I had dreamed of travel for as long as I can remember having dreams. My dad used to tell us stories of the trips he went on as a young man that I never tired of listening to. I would pour through encyclopedias and books about places and memoirs of people who had traveled the world.
I wanted that. I wanted to see new places. Have new experiences. Connect with new people. Have things go wrong and come up with new plans on the fly. I wanted to travel all over the world.
But then we moved to Alaska.
Alaska had a lot going for it. It did. But for me, it prevented me from following my dreams.
A lot of people would ask, “well, why didn’t you try harder?”
How to explain how hard it was for me living in Alaska? How to explain how those difficulties always made my depression worse? And then, finally, how after my already extreme anxiety and the new diagnosis of bipolar I lived in so much more fear of the world around and inside me than ever before?
I had to work hard just to keep myself from going “crazy.” Any dreams I’d once had needed to be forgotten. Thinking about them and knowing they’d never come true was just too depressing.
I had my lot in life. It wasn’t what I’d wanted. But it was what I was given.
Now let’s fast forward.
Desperation had me finally leave Alaska. I picked Boston.
Failure moved me back to Alaska.
Determination moved me back to Boston.
Determination. Choice. Strength.
I failed. But I survived. I came back to try again.
My late 20s is when I finally met Ann (the best most awesome therapist there ever had been and ever will be and who I miss beyond words because she finally retired). It’s when I took charge of my mental health and became determined to stop letting me be its bitch. It Was Not Easy!
Living with mental health disorders is NEVER easy. But I had discovered something powerful about myself. I discovered that it was possible to do things I had been afraid of doing.
I learned how to dream again.
A dream fulfilled
Life has interfered with a lot of the travel I have wanted to do since I first got started going after this dream, but I think about what I have still managed to do, and it reminds me of just how far I have come.
- I’ve had fun at Christmas markets in Germany while visiting friends.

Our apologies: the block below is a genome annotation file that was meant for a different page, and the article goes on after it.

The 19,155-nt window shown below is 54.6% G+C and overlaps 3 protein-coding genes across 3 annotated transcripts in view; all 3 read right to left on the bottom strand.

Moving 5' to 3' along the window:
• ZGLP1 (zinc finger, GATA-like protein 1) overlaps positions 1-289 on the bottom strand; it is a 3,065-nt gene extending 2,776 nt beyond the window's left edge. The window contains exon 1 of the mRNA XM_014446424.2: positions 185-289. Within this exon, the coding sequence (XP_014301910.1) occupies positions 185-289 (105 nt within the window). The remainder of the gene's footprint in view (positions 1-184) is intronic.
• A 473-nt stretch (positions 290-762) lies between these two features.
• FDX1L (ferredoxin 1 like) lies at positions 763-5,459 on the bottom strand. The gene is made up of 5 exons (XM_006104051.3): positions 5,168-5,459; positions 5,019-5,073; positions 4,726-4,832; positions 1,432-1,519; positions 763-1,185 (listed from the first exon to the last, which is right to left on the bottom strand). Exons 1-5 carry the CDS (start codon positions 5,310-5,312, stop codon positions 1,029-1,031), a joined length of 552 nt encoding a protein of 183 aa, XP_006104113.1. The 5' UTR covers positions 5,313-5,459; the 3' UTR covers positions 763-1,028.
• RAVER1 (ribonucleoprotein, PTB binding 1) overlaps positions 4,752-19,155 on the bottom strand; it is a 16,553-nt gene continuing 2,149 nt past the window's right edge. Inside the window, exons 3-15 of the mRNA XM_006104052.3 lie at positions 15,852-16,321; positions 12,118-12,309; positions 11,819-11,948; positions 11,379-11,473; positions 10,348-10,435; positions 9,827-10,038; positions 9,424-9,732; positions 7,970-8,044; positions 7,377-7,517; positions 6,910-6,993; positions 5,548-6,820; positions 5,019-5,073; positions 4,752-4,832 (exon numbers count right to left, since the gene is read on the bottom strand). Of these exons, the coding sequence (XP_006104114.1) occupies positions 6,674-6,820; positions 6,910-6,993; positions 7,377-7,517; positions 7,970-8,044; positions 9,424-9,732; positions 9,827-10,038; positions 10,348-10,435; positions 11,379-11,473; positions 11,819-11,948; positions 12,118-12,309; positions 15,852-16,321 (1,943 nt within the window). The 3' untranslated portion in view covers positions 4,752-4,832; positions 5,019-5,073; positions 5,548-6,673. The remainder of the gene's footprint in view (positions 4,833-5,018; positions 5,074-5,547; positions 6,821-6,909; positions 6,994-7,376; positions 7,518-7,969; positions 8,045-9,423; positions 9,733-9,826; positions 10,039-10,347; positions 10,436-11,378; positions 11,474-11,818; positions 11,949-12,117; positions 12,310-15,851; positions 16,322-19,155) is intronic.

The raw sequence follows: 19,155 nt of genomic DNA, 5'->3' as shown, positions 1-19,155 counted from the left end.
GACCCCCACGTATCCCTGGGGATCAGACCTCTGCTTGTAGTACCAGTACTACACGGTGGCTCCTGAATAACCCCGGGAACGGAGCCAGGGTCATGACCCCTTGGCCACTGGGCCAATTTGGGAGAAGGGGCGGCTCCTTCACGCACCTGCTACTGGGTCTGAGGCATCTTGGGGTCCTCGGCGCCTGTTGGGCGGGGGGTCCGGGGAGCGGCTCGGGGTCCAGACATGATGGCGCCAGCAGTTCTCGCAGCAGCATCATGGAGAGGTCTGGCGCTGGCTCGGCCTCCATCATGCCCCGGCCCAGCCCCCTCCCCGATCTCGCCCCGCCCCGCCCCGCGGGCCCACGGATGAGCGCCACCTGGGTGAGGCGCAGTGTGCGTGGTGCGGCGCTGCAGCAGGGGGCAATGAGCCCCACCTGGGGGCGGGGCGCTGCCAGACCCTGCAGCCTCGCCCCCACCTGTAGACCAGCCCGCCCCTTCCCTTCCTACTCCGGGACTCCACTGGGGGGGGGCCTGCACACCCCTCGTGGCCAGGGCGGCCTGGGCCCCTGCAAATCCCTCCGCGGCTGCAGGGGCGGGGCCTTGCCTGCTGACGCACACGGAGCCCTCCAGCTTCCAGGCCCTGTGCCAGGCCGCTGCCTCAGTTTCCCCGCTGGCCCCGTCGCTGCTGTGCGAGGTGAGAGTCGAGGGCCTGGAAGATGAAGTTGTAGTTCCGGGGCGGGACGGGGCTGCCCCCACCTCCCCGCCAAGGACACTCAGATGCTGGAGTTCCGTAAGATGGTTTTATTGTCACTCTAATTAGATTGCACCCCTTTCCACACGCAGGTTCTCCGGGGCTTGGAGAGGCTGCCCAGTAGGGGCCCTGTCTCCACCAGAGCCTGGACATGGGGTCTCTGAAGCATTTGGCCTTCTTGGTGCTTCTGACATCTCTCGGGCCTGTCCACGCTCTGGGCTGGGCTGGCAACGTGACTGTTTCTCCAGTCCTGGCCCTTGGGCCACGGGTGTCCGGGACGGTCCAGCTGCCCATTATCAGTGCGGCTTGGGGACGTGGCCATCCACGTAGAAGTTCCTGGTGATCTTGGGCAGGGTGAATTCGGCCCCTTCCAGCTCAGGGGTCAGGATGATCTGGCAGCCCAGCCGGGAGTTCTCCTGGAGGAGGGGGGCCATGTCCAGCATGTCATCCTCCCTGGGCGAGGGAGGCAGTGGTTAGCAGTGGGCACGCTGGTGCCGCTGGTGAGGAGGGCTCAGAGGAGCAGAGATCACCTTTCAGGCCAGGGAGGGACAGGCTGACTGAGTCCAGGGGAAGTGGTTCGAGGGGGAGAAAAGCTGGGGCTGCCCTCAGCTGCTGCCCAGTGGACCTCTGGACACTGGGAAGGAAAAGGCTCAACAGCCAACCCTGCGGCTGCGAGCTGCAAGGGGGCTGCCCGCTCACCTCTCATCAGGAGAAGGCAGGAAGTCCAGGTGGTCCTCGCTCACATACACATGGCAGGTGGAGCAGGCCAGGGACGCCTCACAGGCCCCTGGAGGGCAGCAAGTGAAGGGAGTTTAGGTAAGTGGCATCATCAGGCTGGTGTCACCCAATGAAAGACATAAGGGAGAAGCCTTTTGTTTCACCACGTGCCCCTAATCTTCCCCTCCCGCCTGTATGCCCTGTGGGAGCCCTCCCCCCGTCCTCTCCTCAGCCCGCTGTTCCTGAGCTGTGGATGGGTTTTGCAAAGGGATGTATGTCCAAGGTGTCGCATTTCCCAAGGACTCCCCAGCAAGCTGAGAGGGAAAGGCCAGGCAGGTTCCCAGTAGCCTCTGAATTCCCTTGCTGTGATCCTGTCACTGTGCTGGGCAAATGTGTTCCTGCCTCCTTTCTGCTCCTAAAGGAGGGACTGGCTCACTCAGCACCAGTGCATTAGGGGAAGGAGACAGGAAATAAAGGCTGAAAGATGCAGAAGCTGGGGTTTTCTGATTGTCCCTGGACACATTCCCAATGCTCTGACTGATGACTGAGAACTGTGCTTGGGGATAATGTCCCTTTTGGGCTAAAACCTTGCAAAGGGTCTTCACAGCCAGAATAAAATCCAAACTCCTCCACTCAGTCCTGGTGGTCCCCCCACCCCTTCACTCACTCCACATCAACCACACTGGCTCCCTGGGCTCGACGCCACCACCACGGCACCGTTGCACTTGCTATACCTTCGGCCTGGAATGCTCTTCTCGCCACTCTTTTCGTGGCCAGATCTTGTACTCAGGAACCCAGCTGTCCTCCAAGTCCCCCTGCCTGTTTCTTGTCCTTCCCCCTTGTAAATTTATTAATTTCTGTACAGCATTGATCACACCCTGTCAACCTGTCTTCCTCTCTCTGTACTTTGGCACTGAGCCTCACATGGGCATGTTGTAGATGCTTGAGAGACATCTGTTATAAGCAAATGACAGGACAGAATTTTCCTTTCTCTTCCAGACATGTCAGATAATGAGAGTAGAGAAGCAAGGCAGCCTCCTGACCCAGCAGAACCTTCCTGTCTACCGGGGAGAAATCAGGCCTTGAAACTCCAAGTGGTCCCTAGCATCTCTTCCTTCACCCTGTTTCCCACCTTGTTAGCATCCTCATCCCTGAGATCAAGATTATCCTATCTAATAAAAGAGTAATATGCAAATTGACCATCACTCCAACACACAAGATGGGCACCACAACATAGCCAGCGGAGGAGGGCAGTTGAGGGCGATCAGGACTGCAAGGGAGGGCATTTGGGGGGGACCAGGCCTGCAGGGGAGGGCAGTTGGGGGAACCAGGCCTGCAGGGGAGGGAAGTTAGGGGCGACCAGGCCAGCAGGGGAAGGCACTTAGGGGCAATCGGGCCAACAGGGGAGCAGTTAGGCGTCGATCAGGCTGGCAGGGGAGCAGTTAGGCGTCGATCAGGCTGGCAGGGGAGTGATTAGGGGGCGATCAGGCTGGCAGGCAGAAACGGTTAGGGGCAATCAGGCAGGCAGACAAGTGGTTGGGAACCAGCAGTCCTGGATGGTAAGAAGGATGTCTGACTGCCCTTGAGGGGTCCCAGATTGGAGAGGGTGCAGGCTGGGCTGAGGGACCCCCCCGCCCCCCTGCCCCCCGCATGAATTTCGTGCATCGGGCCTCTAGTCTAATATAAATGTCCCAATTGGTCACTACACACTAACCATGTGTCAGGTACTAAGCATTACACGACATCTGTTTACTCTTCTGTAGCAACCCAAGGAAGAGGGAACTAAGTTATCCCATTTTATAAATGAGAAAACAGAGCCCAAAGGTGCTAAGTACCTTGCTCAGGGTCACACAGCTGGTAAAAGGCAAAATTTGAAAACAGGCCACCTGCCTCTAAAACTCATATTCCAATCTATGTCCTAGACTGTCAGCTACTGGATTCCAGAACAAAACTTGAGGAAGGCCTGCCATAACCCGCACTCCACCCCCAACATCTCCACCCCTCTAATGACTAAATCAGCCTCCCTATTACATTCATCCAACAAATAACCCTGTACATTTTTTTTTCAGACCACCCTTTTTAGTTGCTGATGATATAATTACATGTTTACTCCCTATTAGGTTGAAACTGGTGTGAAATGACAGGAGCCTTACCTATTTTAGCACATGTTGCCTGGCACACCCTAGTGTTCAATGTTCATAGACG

- I’ve stood inside the Paris Opera House and gazed in awe at the famous chandelier.
- I’ve jumped and cheered alongside other fans at the quarterfinals of the 2011 South American Cup.
- I’ve meditated inside the Golden Temple – the most peaceful and holy place I’ve ever been.
- I have born witness to the reminders of a history we as human beings should never forget, at the Kigali Genocide Museum.
My experiences were, as I had expected, not always easy...
India was the biggest challenge of them all. After more than a month alone into a three month trip, everything so different from everything I’d experienced before and so many things having gone wrong, I reached the point of truly wanting to give up. I remember one night I curled up in a corner on the floor of my room in Jaipur – weeping at my loneliness and wondering if death would be a real option for me.
I’d never been more scared. But I ultimately gave myself permission to be lonely and sad without continually chastising myself. Because, goddammit, I *was* alone! I was allowed to be sad!
Determination. Choice. Strength.
I was failing. But I could survive. I will try again.
But I looked back at what I’d accomplished before, and I knew I could stand up and keep going. So the next day, I got up and forced myself to do something that had always previously brought me peace of mind.
As I sought a good place to sit and sketch, a boy came out from a nearby shop and offered me a chair in the shade, and a bottle of water to help against the heat. I sketched for hours. People would stop and watch. They’d take pictures with me. I even got my photo taken for the newspaper!
Taking that time to clear my mind and focus, as well as soak up the joyful energy of the locals, was everything I needed to keep moving forward. To leave my depression of the previous day behind me.
… but I am beyond grateful that life provided me with the opportunities to go after that life-long dream anyway.
Some of the things that travel taught me were how to ask for help when I needed it, how to truly connect with people, and, most importantly, how to enjoy my own company.
Dream big or small. Just dream.
Dreams don’t all have to be these huge, life-altering experiences. I have a lot of small dreams. They’re more like wishes. I wish to eat dinner some day at a 3-star Micheline restaurant. Why? Just cause. It’s an experience I will probably only get once in my life, so why not?
After having accomplished that particular life-long dream, I kept making big dreams. They’ve been hit or miss. No matter how attainable (or not attainable) some of them are or have been, they give me something to yearn for. I might fail. I’ve failed in the past. But I’ve also managed to do so many things that have scared the crap out of me, and those are the things I hold onto the tightest.
Because, big or small, failures or not, I learn more about myself every time I go after one of my new dreams. And that’s, for me, what makes dreaming so important. And is what I am the most proud of in my life.
One thought on “Accomplishing a life-long dream”
Wow, seeing how voluble you are in this post just shows your passion about travel. Yes, it’s definitely important to dream, because what else are we put on Earth to do other than to strive for something? Great story here. Thanks for sharing!